I’m also a skin-care/make-up addict and will share some product reviews with tips & tricks which I find helpful!

I am excited to share my journey!



  1. Hi Katie, I was wondering if your pacemaker has any affect on you exercising and or your active lifestyle? Also were you not a candidate for Cathlab ablation?

    1. Hi Steve,

      Three years I did undergo an ablation for a tachyarrhythmia called IST (inappropriate sinus tachycardia) where I received SA node modification. I still have sporadic episodes of an elevated heart rate but I also have episodes of a slow heart rate, junctional rhythm. Bradyarrhythmias such as junctional rhythm cannot be treated with an ablation. Typically ablations are for tachyarrhythmias/irregular rhythms such as VTACH, AFIB, SVT. The treatment for bradycardia is a pacemaker.

      Regarding exercising or my active lifestyle, my pacemaker has had a positive impact. I have not been able to exercise yet as I am still only a few weeks post-op and following restrictions while I heal. Before my pacemaker when I would go into junctional rhythm I would become very weak and dizzy. This really really affected my lifestyle, I could barely stand for a few minutes never-mind work out! My pacemaker now prevents this. I have gone on brisk walks with no issues, no more dizziness or weakness. I look forward to exercising again in the near future.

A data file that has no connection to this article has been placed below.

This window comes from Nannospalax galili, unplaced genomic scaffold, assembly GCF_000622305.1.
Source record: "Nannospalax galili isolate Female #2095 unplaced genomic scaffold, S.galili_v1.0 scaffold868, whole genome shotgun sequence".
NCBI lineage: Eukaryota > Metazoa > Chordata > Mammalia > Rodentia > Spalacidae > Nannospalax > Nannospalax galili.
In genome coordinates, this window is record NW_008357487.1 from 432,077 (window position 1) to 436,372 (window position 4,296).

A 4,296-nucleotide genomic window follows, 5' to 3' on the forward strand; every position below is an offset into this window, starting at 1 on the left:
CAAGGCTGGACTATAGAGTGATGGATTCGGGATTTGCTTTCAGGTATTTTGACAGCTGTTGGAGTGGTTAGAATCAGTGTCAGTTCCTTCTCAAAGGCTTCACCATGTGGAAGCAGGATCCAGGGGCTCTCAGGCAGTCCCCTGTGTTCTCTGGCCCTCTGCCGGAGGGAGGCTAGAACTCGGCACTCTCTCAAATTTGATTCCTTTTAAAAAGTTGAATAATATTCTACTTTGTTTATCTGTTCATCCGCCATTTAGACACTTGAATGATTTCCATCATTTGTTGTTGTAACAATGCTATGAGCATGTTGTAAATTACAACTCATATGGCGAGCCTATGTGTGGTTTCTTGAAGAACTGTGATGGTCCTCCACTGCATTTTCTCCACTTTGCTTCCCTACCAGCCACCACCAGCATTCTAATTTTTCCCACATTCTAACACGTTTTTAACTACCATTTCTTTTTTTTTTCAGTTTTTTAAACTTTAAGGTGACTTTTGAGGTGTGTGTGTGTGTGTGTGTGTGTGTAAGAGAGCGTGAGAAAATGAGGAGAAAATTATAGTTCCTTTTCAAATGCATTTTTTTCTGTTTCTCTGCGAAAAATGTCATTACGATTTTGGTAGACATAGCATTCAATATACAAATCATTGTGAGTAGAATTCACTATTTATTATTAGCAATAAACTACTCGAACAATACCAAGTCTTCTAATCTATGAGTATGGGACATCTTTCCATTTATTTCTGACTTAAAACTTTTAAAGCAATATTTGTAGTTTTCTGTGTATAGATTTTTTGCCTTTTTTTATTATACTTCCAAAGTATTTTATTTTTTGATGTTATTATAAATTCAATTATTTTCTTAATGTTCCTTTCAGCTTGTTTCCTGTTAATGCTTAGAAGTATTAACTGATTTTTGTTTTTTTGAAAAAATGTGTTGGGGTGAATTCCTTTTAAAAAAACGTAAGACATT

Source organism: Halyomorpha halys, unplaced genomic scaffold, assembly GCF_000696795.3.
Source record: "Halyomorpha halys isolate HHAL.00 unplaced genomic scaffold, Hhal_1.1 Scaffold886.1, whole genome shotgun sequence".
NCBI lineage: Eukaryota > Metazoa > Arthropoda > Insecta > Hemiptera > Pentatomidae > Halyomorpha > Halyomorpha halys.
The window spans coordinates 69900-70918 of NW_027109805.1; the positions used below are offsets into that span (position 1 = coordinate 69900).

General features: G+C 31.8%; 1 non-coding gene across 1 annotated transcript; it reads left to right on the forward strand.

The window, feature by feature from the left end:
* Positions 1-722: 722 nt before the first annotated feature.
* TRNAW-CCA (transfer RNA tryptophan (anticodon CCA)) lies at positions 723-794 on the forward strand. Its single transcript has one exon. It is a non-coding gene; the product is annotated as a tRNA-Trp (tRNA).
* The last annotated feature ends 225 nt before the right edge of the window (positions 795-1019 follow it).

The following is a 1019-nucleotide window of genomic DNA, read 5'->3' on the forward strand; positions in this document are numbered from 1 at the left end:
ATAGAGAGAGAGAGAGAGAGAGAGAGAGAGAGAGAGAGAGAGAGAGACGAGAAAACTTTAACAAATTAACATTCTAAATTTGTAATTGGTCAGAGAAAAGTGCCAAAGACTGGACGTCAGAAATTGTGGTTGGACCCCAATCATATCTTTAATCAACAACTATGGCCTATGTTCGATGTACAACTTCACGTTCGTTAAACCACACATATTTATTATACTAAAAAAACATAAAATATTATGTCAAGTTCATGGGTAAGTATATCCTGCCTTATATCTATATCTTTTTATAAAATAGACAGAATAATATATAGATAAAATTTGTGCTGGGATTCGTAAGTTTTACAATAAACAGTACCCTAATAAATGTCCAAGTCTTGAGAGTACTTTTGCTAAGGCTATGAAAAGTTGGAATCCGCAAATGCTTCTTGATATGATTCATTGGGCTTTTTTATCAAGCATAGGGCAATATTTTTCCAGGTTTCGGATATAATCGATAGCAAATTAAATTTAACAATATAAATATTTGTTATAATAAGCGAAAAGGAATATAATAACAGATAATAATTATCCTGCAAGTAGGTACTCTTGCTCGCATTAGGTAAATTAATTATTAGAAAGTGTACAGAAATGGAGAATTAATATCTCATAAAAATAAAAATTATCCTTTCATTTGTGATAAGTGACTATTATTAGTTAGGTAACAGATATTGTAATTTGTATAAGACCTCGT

1. Hi Katie,
        I am 50 (fairly fit and active – or have been) and due to have a pacemaker fitted in ten days. I was only diagnosed with a 2nd degree heart block condition 8 days ago. I had been living with dizzy spells and breathlessness for 2.5 years, thinking that maybe I had long covid.
        How are you with exercising now, 3 years on?
        I have my pre-op assessment in 6 days, I’m thinking of asking for the newer micro pacemaker, as I want to go back to my yoga and not sure if the traditional pacemaker with the wires will infringe on my movement. Any tips you might have would be really appreciated.
        Many thanks

  2. Hi Katie, I stumbled on your page from a post on social media. I am also a PE survivor, a saddle PE after shoulder surgery. I am 8 months post op from not only my shoulder surgery but also had to have a pericardiac window when the catheter and wires used to attempt to administer tPA to my clots pierced my heart and pericardium. Our stories need to be told to inspire others. God Bless.

  3. Glad to read your story I’ve to had some complications and surgeries but nothing like yours but my body bares the scars as well and I am to shy at not wanting to show my scars as well and also. You have a great story continue to share and best of luck to you and a speedy healthy recovery.

    1. I appreciate the kind words and I wish you the best of luck! Never be ashamed of your scars, they represent the unique journey you’ve endured and your strength.

  4. You seem like a strong and bomb ass woman. How do you stay so strong? At a 27 female, I stress about careers still and always compare my self to others.